But the real action was in the battle to gain a spot in Q2. The Renault drivers were in danger of dropping out, and Nico Hulkenberg put himself at a disadvantage by understeering into a barrier at turn three. But he limped back into the pits and was able to continue.
A late effort put him 15th and potentially safe, though he was inside by less than a tenth of a second. He was vulnerable to the last runners, including Kimi Raikkonen, who became the only Alfa Romeo driver to escape the bottom five with a tidy effort half a second faster than his team mate.
Sergio Perez and Daniel Ricciardo grabbed the last two places in Q2, the latter displaying his team mate by less than two-hundredths of a second. “I’m sorry about that guys,” said Hulkenberg afterwards.
Lance Stroll was also on the wrong side of the divide, missing out on Q2 by less than a tenth of a second. It’s the fifth time in as many races he’s failed to progress beyond Q1.
The Williams pair also dropped out as usual. Despite his final practice crash and a spin early in Q1, George Russell out-qualified Robert Kubica once more. The pair were separated by over a second, Kubica saying he was held up by a Ferrari and complaining of oversteer on his final set of tyres.
Drivers eliminated in Q1
|17||Lance Stroll||Racing Point-Mercedes||1’18.471|
|18||Antonio Giovinazzi||Alfa Romeo-Ferrari||1’18.664|
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Leclerc cut things very fine in Q2. He slipped outside the top 10 and was the final driver to set a time at the end of the session, urging his team to keep him updated on the progress of their rivals. However he coolly delivered a lap within a tenth of a second of his team mate, and took his place in the final phase of qualifying.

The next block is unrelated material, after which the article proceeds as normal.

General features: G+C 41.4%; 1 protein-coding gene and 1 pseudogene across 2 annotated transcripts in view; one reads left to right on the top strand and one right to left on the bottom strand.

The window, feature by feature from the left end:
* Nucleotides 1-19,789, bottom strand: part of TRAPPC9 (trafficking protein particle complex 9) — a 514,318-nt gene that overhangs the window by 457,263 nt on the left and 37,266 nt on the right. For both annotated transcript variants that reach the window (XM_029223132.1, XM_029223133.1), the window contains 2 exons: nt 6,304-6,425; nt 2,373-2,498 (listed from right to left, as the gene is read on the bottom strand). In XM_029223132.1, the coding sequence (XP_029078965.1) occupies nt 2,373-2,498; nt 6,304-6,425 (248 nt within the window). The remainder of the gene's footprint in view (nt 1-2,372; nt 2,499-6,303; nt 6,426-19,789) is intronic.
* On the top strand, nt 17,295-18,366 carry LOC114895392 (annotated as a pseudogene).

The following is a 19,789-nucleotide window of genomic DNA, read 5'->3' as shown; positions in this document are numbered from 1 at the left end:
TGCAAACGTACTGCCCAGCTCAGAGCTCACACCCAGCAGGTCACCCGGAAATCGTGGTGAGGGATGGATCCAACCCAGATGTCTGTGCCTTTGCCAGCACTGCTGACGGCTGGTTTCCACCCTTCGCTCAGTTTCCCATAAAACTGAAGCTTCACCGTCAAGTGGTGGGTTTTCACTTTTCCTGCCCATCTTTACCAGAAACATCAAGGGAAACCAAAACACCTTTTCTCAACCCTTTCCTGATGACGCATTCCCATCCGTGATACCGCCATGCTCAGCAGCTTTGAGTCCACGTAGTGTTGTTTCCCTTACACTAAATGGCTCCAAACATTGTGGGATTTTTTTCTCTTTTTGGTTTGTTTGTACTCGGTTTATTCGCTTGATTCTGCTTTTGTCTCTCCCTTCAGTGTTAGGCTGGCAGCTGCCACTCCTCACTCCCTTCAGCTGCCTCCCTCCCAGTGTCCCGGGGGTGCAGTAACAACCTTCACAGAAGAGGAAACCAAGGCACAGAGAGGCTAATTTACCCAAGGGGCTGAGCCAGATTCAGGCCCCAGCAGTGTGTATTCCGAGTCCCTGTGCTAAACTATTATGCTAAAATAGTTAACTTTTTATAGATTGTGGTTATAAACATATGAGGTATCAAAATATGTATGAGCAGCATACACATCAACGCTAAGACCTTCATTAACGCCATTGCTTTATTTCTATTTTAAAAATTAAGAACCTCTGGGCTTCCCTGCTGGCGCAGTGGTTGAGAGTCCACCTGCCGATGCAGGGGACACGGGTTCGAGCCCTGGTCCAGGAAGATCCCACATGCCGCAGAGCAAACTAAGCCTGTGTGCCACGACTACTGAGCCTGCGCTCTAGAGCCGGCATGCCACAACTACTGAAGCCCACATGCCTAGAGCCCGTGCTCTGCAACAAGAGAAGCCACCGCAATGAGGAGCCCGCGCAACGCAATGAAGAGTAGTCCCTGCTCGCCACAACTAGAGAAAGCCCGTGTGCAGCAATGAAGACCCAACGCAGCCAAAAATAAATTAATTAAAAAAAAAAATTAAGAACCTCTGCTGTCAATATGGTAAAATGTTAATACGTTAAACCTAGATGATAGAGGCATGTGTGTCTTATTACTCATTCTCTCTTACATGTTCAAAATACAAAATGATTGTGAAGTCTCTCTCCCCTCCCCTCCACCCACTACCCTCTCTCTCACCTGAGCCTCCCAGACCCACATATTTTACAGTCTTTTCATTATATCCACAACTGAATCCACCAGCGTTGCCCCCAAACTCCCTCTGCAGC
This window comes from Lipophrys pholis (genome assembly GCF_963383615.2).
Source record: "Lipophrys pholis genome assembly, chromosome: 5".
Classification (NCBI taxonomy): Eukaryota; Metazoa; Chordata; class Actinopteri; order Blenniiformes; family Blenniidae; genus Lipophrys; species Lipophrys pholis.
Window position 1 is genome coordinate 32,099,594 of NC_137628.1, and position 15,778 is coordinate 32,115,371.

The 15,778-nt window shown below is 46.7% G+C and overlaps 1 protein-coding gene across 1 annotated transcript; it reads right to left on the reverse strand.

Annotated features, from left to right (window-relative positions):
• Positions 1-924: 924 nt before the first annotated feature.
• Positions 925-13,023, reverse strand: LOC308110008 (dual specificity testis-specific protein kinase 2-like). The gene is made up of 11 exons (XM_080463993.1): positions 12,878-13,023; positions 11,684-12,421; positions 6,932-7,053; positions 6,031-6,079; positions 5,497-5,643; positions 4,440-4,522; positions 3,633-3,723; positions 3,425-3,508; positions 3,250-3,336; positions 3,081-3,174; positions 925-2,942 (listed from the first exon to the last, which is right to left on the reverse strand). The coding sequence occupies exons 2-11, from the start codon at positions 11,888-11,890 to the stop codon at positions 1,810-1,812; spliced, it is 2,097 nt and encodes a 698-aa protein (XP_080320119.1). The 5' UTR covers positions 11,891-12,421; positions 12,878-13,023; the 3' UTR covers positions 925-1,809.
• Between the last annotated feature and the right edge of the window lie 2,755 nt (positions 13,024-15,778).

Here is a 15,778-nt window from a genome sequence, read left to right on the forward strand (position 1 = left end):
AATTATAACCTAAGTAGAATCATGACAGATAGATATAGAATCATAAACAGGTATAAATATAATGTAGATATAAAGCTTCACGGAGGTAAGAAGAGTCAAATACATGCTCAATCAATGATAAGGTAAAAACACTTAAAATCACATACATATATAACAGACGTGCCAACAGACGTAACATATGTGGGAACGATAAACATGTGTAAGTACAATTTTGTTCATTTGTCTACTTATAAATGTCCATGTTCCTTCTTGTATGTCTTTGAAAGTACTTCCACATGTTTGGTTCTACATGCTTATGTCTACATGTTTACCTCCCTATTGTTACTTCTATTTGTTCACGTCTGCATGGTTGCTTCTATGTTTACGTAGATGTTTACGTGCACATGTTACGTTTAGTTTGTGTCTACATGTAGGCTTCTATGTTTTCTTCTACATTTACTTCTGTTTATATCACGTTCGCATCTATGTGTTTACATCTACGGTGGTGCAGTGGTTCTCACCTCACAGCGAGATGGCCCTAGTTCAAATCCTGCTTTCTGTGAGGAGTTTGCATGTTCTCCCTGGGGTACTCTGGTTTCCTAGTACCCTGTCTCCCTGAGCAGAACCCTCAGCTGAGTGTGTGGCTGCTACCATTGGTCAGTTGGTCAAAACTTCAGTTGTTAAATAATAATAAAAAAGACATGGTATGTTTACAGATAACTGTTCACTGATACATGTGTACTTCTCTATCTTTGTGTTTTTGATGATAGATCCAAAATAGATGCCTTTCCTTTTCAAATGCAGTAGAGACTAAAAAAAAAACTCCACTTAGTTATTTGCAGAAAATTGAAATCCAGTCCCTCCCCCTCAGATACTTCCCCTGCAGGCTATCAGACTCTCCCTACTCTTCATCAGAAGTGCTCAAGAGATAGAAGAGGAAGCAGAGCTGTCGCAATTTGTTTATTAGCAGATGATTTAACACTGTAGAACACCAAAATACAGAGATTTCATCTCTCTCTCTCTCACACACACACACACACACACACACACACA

Bottas also did another run at the end despite being comfortably through into Q3 already. He became the first driver to break the 76 second barrier, lowering the track record his team mate had already broken earlier in the session.
The McLaren drivers looked like potential Q3 contenders, but neither of them made it. Lando Norris looked in with a chance when he took eighth with his last effort, but Leclerc and others were still to run, and he was bumped down to 11th.
Carlos Sainz Jnr was almost a tenth of a second quicker than him in the first sector. But at the end of the lap he skidded and run wide in the chicane.
Like Norris, Raikkonen initially took a place in the top 10 but dropped out as others improved. Perez also made it no further but Ricciardo. having left his team mate behind in Q3, took his Renault into Q3.
Drivers eliminated in Q2
|12||Alexander Albon||Toro Rosso-Honda||1’17.445|
|13||Carlos Sainz Jnr||McLaren-Renault||1’17.599|
|14||Kimi Raikkonen||Alfa Romeo-Ferrari||1’17.788|
|15||Sergio Perez||Racing Point-Mercedes||1’17.886|
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The first runs in Q3 proved decisive, and Bottas’s was superior. A 1’15.406 by the Mercedes driver smashed the previous track record, and Hamilton was unable to match him, complaining of traffic from the sole remaining Renault. “You told me really late about Ricciardo,” he complained on the radio.
Ferrari weren’t in the fight. Sebastian Vettel took third, eight-tenths of a second slower than Bottas. Leclerc, now running off-sequence due to his enforced extra run in Q2, could only manage fifth. Max Verstappen, as ever, took advantage, planting his Red Bull on the second row of the grid.
Several drivers had gone off during the course of the session and by the end of Q3 gravel had strayed onto the racing line at several corners. However the session stayed green, and drivers struggled to find improvements on their final laps.
Pierre Gasly kept his Red Bull aheda of the two Haas drivers, while Daniil Kvyat and Daniel Ricciardo completed the top 10.
Top ten in Q3
|4||Max Verstappen||Red Bull-Honda||1’16.357|
|6||Pierre Gasly||Red Bull-Honda||1’16.708|
|9||Daniil Kvyat||Toro Rosso-Honda||1’17.573|
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2019 Spanish Grand Prix
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